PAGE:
This is the style used by almost all Negro jazz pianists and practically anyone who is self taught. (Hence, it is not favored as a formal technique.) However ... there is a good reason to adopt this style for legato playing. When you extend the fingers and play with a flat hand, you apply the entire pad of the finger to the key whereas in the above style you apply the tip of the finger. The difference is the number of nerve endings you can utilize. They are mostly on the flat part of the finger ... as everyone knows. Therefore, you can "feel" the music much better which is just what the doctor ordered for playing the slow stuff.

  • Combo Style
    Here you do some of each as the piece or your mood warrants. This is actually what everyone does anyway after they are on their own for some time and realize that their own experience overrules anything taught to the contrary.
    I watched on TV one of Horowitz's last performances and he played with a flat hand most of the time ... and ... and ... and ... damn he was good. He didn't use a finger stroke a millimeter longer than necessary to get the job done. Absolutely masterful ... if you can, find tapes of performances of recognized masters and watch closely just what they do and don't do.

Neophyte problems

My forearms hurt
You are turning your foreams instead of lifting up you elbows. Put you hand on the keyboard in the natural position (like you're holding a joystick). Now, you've got to rotate it to play. Don't rotate your forearm ... just raise your elbows and the same thing is accomplished.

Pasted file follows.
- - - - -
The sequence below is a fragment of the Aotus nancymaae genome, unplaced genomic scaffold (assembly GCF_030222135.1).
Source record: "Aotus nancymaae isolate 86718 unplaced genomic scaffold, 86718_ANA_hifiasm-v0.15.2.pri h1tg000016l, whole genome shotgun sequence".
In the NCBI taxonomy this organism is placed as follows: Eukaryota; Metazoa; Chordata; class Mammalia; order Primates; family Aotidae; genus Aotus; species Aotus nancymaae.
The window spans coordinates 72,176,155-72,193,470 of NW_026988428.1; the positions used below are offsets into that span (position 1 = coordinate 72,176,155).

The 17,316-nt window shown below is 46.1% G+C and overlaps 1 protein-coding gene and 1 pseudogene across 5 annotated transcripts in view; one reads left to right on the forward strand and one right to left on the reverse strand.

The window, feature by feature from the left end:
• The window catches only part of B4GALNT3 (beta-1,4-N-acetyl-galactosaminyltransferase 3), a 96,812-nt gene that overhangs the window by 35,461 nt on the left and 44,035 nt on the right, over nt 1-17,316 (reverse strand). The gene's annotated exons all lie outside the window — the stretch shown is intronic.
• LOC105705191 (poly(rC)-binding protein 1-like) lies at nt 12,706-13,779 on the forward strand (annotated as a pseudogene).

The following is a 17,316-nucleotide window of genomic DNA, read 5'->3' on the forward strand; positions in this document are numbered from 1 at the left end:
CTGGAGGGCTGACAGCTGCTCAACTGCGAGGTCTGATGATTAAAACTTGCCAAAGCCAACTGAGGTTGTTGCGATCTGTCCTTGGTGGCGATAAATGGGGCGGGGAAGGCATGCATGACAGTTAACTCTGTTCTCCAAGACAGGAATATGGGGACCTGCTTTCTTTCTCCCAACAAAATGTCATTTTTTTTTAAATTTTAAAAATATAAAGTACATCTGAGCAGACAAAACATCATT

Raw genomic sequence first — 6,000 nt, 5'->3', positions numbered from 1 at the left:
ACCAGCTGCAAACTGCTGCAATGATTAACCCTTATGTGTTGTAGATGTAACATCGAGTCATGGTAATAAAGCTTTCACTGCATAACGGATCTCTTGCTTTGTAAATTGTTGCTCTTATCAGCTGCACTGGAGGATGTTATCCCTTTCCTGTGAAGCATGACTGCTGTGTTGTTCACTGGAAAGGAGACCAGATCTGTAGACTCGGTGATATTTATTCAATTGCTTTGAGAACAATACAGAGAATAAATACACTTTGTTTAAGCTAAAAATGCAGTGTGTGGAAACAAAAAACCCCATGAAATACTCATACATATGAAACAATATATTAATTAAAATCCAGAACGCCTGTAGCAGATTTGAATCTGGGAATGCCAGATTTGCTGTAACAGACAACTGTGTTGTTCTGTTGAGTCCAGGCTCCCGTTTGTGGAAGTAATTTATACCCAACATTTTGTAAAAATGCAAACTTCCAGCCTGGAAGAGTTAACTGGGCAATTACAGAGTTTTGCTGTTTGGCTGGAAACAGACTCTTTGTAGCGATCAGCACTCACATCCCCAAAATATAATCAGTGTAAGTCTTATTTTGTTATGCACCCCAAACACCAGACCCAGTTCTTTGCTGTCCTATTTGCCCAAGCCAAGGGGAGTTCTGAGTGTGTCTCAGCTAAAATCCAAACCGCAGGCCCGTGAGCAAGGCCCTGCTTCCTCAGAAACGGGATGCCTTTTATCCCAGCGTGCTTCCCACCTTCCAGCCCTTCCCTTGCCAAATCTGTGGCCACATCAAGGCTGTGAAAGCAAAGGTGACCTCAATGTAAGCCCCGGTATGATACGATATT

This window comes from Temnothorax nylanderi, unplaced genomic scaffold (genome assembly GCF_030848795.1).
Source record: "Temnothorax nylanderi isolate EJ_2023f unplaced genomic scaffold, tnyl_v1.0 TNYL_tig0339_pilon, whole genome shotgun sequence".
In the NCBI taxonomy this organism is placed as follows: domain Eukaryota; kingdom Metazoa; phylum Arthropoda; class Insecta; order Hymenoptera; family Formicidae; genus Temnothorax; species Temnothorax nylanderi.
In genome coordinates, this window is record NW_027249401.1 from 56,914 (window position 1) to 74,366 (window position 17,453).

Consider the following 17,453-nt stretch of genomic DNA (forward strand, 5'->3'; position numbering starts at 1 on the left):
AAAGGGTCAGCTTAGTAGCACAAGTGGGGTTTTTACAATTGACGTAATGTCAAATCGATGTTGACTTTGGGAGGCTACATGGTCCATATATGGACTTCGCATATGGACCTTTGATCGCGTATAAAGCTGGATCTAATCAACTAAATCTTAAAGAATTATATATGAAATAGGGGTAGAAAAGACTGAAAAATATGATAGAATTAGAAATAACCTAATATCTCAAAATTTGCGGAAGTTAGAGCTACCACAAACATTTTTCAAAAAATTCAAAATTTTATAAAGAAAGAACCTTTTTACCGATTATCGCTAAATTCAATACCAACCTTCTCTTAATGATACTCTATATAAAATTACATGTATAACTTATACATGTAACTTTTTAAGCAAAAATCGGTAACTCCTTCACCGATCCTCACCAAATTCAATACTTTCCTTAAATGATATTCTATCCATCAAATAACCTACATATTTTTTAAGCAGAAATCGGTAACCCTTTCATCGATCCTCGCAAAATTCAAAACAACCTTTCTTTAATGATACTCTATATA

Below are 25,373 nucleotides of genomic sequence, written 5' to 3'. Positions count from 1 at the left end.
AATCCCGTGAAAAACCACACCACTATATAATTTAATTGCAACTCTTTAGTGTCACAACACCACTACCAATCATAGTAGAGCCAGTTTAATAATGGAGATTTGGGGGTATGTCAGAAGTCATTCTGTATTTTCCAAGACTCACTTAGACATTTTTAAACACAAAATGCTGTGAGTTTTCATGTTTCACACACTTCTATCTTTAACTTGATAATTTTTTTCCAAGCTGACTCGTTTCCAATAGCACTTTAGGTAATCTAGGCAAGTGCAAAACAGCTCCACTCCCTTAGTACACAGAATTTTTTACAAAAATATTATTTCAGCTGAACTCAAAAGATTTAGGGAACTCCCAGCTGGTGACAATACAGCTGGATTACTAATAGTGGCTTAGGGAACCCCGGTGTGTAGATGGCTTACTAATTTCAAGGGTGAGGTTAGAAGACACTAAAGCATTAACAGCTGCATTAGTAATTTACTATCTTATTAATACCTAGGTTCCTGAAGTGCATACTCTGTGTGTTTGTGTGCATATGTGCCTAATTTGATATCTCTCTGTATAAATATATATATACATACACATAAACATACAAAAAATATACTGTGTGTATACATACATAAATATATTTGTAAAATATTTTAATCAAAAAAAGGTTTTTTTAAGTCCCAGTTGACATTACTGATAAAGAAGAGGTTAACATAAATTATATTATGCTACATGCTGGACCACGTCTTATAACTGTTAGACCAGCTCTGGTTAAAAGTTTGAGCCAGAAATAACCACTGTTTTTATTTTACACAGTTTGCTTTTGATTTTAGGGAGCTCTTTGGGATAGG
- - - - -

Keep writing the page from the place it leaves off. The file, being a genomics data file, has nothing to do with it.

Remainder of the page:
My fingers slip on the keys
Your fingers don't "slip" ... your timing is off. Your finger is coming down before or after it's supposed to. Think about it ... is your finger suppose to stick on the keys? Does anyone you know of use a pitcher's rosen bag at Carnegie Hall?

I can't play different music in left and right hands at the same time

You and a million others, buddy. That's where the release from verbal control really shows up. To play harmony (where the left hand supports a right lead) is much easier to learn than playing counterpoint (both hands playing an independent but integrated musical line).
In the first case, you need only give up a little of unitary control (the type you're used to). In the second case, you must construct a separate but equal partner within you own mind which is totally foreign to normal experience.
It takes a long time to release this state.
Actually you do this all the time without knowing it as when you're driving a car and thinking of something else ... you don't remember driving the last mile but ... you got there in one piece anyway.

I practiced for 8 hours and now I've got a headache
The maximum (generally) amount of time you can spend practicing is about 4 hours per day. Any more bores the hell out of a normal mind. This is because the piano is an "information starved medium" ... there are only 88 keys and though the possibilities seem endless ... they are as nothing when compared to the full panoply of visual, auditory, olfactory, tactile and mental experiences available in the "real" world.
Get away from the keyboard and do something else and remember ... you already know how to play the thing ... you practice to bring it to your conscious forefront (not of the "thinking in words" type).
Hence, in strictly technical terms all practice is waste (unless you are entertained by it).

My computer won't play my midi input
The line labeled "out" goes where the device is labeled "in" and vice versa for the other line ... Ahah!



Nothing will ever replace
the first advice given